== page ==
38th Annual Army Culinary Arts Competition
By Caitlin Davis, Senior Staff Writer
Mar 8, 2013, 13:51
photo by James Peacemaker, Jr. A chef in the Army Culinary Arts Competition prepares food for the judges at Fort Lee on Thursday.
Military chefs from all over the country, and some from Canada, France and Germany, have come to Fort Lee to battle in the kitchen using spatulas, spoons and spices as their weapons of choice.
The 38th annual Army Culinary Arts Competitive Training Event began on March 6 at the field house on Fort Lee.
Charles Talley Jr., show chairman and Chief Warrant Officer, said there have been a few changes to the event this year.
This year, a new competition, the Master’s, was added. This event features the top chefs in the military, all who have won, at minimum, a silver medal for their cooking skills.
Talley said this year also featured the use of a mobile kitchen trailer. He said this trailer is used in the field cooking competition. This kitchen can feed about 350 personnel. It was being used on Thursday to cook a three-course meal for those in attendance.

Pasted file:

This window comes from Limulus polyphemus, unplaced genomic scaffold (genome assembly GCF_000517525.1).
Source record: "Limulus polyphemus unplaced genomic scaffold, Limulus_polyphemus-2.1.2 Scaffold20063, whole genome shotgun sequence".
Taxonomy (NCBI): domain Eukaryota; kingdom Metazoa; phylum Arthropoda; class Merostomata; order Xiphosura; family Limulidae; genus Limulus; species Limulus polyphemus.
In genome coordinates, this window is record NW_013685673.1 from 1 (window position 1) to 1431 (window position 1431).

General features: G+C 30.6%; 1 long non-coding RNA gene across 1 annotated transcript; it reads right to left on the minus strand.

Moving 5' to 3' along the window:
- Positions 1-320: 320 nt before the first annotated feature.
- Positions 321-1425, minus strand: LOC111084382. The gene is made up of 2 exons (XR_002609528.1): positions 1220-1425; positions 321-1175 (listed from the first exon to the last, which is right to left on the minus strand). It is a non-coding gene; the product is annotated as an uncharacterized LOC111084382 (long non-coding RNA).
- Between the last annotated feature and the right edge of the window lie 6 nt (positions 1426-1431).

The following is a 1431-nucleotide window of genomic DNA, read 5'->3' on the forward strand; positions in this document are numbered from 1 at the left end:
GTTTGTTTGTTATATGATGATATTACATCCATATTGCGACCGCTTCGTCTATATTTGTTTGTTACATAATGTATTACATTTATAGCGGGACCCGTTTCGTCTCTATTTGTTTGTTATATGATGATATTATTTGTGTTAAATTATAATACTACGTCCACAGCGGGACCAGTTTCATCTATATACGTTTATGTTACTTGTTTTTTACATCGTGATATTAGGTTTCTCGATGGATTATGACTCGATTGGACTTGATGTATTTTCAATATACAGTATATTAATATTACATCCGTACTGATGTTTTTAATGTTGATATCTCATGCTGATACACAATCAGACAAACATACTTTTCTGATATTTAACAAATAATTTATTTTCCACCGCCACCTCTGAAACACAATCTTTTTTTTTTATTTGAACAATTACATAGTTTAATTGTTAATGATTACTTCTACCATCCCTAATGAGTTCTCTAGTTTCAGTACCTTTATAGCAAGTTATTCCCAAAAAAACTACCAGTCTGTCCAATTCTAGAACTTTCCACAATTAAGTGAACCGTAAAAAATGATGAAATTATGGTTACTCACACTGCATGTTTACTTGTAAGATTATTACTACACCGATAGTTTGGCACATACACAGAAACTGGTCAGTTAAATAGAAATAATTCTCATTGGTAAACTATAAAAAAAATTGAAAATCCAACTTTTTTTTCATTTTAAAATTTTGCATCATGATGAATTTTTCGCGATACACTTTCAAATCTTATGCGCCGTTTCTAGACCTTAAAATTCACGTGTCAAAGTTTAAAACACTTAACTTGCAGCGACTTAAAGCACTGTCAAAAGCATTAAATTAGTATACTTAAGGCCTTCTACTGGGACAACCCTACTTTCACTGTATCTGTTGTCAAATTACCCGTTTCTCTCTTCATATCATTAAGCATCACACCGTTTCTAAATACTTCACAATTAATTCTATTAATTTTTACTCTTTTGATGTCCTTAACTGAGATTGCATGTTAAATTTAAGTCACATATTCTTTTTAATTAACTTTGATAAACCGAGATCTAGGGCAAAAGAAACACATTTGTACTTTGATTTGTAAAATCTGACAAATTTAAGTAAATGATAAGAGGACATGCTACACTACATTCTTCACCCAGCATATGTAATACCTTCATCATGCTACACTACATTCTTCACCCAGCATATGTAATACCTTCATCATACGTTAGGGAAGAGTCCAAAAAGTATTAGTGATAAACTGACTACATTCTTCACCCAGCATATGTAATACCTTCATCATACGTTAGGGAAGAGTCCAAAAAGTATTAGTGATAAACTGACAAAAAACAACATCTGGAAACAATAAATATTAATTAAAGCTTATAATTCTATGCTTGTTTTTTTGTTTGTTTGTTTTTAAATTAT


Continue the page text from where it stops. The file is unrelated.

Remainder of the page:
Talley said that was what the event was all about, allowing military personnel a chance to sharpen their skills and a chance for the public to come out and partake in fine dining.
“It is awesome and I think what makes this event special is that teams come throughout the world but more importantly throughout our joint military,” Talley said. “We have representation from all five branches of the military and the teams that come in here have a unique opportunity to not only sharpen their individual skills but they’re able to train on items that they don’t normally get in their regular, whether it be a ship or a dining facility, they’re able to broaden their horizons and train and share with other teams.”
The International cooking competition kicked off the event on March 6. Results from the competition were announced at Thursday’s event, with Team USA taking the gold, winning by .02 points.